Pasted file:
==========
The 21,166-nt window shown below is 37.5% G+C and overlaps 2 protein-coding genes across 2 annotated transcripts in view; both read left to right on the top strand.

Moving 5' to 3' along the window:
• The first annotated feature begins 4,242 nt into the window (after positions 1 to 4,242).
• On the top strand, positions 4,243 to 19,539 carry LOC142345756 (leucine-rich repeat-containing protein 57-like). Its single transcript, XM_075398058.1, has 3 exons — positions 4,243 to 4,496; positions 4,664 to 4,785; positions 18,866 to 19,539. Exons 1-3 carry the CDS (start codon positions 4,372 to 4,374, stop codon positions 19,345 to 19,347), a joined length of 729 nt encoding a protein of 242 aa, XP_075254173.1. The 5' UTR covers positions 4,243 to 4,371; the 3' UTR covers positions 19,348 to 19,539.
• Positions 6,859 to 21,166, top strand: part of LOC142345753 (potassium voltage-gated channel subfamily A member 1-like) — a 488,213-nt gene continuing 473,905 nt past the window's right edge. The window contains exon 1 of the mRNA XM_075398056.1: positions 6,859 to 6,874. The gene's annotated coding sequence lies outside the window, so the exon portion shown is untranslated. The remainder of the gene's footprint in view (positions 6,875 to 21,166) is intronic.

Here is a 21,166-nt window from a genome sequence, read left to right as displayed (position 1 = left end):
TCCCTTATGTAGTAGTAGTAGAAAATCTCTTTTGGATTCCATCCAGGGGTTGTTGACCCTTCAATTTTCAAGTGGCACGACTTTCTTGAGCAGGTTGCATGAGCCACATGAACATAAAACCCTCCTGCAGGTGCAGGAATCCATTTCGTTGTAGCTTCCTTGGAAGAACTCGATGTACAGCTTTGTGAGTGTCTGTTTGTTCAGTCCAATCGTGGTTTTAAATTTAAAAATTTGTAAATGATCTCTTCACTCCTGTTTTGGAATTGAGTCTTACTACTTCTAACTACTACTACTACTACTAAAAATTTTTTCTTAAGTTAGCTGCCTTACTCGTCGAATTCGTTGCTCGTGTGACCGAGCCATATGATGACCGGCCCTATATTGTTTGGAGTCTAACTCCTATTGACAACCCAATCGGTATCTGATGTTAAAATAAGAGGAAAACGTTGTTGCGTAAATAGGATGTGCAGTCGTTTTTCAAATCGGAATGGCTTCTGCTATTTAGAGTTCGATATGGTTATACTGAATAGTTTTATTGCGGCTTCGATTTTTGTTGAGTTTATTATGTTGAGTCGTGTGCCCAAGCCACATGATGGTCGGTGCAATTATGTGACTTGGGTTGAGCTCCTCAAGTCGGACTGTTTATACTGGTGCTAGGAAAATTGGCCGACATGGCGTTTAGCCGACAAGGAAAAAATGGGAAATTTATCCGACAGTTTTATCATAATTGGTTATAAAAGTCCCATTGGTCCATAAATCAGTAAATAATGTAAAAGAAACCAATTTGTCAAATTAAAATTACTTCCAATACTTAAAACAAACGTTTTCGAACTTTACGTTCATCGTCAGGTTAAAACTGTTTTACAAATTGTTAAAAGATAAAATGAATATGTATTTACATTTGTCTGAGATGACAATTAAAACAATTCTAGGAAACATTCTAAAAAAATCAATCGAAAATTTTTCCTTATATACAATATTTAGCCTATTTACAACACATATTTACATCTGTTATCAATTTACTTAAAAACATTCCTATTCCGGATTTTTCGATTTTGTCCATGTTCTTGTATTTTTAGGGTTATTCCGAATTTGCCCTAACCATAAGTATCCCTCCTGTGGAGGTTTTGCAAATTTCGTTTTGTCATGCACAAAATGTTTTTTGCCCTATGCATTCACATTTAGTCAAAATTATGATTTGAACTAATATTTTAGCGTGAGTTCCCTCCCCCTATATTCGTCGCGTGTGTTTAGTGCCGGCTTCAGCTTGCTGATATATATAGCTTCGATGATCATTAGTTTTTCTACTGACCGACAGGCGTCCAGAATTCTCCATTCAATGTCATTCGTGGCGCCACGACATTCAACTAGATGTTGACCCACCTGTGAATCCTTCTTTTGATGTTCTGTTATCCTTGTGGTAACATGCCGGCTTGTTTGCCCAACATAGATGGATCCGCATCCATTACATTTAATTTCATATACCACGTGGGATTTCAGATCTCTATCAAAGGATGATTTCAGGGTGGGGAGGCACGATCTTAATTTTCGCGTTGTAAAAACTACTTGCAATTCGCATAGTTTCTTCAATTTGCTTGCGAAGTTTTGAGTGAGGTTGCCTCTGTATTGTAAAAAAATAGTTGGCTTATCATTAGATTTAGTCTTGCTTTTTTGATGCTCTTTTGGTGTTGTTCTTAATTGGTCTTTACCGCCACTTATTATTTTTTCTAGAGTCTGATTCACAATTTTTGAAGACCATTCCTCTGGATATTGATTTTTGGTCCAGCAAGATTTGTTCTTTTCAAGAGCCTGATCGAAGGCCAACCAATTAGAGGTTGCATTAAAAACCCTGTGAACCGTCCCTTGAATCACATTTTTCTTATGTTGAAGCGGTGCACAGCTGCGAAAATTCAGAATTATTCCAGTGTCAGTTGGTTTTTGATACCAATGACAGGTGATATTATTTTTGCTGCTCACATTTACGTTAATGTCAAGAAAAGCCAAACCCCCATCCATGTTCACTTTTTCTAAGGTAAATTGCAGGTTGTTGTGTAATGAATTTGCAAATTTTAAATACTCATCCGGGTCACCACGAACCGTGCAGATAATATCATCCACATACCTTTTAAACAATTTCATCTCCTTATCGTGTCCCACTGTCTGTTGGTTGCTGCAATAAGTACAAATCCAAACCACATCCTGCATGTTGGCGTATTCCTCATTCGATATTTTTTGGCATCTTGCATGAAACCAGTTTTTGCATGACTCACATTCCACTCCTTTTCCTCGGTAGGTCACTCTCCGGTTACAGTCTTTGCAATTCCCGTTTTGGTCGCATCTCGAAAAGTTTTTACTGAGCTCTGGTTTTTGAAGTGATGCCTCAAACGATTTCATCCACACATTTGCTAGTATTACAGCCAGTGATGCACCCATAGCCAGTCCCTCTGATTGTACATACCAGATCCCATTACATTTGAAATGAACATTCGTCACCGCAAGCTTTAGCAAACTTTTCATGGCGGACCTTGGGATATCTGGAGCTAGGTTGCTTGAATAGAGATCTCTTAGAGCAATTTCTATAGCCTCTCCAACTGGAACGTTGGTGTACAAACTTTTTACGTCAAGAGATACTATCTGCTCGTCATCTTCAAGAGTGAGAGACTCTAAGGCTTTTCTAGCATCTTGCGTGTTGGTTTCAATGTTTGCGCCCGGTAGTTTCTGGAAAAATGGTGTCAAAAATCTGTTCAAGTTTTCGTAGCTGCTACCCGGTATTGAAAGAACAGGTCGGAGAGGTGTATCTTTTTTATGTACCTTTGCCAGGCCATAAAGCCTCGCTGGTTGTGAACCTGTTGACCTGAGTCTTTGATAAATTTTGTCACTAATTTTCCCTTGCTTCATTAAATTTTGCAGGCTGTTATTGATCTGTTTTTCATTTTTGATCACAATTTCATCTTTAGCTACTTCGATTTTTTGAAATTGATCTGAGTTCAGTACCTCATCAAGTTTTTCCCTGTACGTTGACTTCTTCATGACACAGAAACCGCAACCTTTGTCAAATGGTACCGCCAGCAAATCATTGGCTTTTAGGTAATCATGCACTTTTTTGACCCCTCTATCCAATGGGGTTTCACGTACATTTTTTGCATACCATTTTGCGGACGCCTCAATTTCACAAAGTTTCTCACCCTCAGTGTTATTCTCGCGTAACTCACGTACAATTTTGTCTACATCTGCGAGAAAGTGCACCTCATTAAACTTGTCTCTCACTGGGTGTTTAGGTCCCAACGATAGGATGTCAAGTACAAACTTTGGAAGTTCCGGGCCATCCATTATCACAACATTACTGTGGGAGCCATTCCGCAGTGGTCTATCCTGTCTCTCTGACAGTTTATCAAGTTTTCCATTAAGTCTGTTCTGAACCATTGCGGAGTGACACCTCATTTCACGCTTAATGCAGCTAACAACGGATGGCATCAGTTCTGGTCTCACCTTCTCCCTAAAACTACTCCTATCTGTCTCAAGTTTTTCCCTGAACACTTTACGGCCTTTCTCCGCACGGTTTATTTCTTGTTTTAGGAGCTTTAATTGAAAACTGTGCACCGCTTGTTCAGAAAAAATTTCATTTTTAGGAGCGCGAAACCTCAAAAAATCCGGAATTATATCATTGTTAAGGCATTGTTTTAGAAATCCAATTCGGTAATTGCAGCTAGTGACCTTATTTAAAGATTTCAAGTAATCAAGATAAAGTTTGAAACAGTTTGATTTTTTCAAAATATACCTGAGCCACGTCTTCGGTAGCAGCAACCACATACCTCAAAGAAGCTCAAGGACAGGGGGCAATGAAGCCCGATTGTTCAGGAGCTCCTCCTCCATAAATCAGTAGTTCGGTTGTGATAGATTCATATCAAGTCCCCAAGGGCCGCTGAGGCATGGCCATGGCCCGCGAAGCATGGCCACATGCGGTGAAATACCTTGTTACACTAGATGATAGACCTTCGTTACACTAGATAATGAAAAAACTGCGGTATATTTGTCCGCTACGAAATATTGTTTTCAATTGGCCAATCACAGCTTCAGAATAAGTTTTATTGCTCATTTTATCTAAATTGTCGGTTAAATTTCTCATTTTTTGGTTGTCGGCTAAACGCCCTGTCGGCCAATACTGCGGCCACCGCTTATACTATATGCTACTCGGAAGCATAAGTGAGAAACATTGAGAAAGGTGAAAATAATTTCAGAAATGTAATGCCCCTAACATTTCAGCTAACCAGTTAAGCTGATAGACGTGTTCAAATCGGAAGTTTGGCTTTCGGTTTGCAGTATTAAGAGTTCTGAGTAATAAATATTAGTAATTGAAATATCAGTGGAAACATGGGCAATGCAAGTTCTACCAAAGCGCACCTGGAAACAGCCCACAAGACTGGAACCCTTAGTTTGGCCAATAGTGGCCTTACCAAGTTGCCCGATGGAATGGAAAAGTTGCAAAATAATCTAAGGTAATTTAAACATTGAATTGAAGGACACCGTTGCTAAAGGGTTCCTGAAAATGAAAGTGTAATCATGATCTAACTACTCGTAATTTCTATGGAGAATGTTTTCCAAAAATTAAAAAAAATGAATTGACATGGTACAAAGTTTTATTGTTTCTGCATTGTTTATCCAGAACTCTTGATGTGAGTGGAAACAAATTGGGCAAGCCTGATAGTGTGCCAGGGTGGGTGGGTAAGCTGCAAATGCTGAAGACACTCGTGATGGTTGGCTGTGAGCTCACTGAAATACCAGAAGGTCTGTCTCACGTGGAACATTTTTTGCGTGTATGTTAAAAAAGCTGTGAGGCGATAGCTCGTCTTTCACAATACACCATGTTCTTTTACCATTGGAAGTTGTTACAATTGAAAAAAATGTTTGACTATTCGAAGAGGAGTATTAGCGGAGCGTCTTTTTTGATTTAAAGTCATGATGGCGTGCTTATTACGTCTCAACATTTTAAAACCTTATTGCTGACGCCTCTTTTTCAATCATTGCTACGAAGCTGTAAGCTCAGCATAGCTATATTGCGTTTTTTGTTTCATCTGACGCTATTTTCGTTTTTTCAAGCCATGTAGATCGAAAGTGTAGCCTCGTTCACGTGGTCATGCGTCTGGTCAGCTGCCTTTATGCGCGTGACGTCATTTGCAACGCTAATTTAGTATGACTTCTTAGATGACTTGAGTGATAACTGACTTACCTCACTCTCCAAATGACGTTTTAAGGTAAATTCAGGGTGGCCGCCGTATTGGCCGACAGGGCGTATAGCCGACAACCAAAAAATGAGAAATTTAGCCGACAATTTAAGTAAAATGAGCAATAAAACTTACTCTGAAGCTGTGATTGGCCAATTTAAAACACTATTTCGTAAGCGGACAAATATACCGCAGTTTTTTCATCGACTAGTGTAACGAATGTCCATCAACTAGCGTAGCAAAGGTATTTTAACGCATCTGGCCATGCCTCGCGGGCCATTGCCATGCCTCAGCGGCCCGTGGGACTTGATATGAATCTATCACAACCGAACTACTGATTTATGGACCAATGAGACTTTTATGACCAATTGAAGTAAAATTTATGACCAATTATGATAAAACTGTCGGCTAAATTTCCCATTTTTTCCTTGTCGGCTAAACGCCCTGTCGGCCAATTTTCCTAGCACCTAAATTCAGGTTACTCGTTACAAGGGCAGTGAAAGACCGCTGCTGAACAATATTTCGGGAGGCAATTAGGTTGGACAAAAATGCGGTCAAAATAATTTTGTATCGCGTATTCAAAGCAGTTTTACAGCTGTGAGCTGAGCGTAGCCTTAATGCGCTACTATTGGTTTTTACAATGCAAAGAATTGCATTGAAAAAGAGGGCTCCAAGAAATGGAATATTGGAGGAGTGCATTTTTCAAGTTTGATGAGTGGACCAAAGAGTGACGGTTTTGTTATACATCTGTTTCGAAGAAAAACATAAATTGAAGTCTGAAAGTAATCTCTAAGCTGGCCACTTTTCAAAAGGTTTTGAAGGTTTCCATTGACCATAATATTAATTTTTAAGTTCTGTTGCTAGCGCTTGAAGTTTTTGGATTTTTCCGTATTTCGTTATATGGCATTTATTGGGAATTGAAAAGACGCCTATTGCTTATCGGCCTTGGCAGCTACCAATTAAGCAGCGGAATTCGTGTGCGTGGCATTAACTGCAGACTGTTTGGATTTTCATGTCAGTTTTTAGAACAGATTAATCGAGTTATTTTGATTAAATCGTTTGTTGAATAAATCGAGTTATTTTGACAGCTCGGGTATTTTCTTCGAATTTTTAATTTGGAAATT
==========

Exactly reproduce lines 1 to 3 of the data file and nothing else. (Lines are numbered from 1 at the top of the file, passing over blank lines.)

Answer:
The 21,166-nt window shown below is 37.5% G+C and overlaps 2 protein-coding genes across 2 annotated transcripts in view; both read left to right on the top strand.

Moving 5' to 3' along the window:
• The first annotated feature begins 4,242 nt into the window (after positions 1 to 4,242).